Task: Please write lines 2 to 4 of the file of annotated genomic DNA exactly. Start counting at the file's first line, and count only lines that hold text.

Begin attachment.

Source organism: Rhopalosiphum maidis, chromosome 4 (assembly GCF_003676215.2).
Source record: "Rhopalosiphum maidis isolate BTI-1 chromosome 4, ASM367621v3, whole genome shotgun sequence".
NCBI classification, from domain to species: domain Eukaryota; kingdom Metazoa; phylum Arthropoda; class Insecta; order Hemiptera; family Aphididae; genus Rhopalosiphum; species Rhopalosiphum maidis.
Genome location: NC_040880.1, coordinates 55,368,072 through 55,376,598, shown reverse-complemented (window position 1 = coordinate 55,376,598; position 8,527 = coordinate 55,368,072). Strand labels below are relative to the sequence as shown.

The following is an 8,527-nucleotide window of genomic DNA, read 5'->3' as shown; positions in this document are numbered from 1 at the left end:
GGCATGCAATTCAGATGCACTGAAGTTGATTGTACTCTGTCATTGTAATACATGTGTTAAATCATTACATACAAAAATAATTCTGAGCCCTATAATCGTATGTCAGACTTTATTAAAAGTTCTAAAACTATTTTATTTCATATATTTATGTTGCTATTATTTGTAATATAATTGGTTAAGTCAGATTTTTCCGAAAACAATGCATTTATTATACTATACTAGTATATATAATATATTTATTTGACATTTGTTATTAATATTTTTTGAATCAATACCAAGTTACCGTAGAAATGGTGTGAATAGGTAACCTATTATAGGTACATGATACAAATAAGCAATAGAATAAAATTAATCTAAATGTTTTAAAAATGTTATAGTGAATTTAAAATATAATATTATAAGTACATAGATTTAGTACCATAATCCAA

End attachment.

Source record: "Rhopalosiphum maidis isolate BTI-1 chromosome 4, ASM367621v3, whole genome shotgun sequence".
NCBI classification, from domain to species: domain Eukaryota; kingdom Metazoa; phylum Arthropoda; class Insecta; order Hemiptera; family Aphididae; genus Rhopalosiphum; species Rhopalosiphum maidis.
Genome location: NC_040880.1, coordinates 55,368,072 through 55,376,598, shown reverse-complemented (window position 1 = coordinate 55,376,598; position 8,527 = coordinate 55,368,072). Strand labels below are relative to the sequence as shown.